13 Best RHEL CentOS 8 and 7 Alternatives

CentOS 8 alternatives: You might have heard the news by Red Hat a company owned by IBM that CentOS Project is shifting its focus to CentOS Stream and most customers are not happy about it. A petition has been opened by Spry Servers on Change.org asking CentOS governing board not to end CentOS development. Below is a summary of the news and what this means.  

CentOS Linux End life news 

About CentOS 8 end of life  

That Red Hat will be shifting its development focus from CentOS Linux to CentOS stream 

CentOS 8 will reach end of life on 31 December 2021  

Red Hat recommends that you migrate CentOS 8 to CentOS stream 

You can learn how to migrate from CentOS 8 (rebuild of RHEL8) to CentOS Stream.

NOTE: If you are a WHM user, be aware that cPanel has indicated that it will not support CentOS stream.

About CentOS 7 end of life  

CentOS 7 will reach end of life on 30 June 2024 

CentOS Maintenance Support ends on 30th June 2024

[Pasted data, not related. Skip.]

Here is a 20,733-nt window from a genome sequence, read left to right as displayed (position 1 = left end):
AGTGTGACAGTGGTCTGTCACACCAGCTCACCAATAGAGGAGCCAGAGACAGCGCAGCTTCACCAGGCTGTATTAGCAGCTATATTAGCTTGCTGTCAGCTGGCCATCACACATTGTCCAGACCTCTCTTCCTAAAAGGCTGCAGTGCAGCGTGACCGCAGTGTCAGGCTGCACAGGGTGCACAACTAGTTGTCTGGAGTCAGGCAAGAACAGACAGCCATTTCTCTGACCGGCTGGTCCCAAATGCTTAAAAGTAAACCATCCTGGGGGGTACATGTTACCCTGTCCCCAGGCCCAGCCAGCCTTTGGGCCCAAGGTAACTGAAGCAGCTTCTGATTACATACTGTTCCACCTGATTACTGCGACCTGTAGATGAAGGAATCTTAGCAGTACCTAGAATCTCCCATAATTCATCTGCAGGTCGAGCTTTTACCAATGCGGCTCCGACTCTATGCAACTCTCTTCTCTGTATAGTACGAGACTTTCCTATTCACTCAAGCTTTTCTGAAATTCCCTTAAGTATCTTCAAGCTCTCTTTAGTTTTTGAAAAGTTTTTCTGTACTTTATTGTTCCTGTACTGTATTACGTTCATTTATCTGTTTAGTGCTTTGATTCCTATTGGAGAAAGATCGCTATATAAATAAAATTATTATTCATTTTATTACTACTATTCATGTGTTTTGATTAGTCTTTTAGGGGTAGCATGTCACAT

List of Best CentOS 8 and 7 Alternatives 

Below is a list of some of the best CentOS alternatives that you might want to consider. We will write a detailed review of each software, update the list and provide more information about Fedora Linux later.  

  1. OpenSUSE 
  2. Ubuntu LTS 
  3. Oracle Linux: Users can use the Oracle converter script available on GitHub to switch from CentOS to Oracle Linux (UPDATE: Oracle has shared a video guide on how to Switch from RHEL/CentOS to Oracle Linux). Oracle Linux is free to use but they charge some fee for support.  
  4. Rocky Linux
  5. Debian 
  6. Amazon Linux 2
  7. RHEL Fork by Cloud Linux
  8. Arch Linux 
  9. Manjaro
  10. Slackware
  11. Proxmox
  12. Gentoo Linux
  13. PopOS

Chris hat the CTO of Red Hat says that the goal of shifting to CentOS stream was driven by the need to meet the emerging needs of enterprises and communities and to drive Linux innovation.

Let us know in the comment section if you know of any great alternative of CentOS 8 that you would recommend for RHEL/CentOS users to build their web server on. 

And what is your thought about Open-Source Software after Red Hat Enterprise Linux move? Can open-source software be trusted for a long-term large project?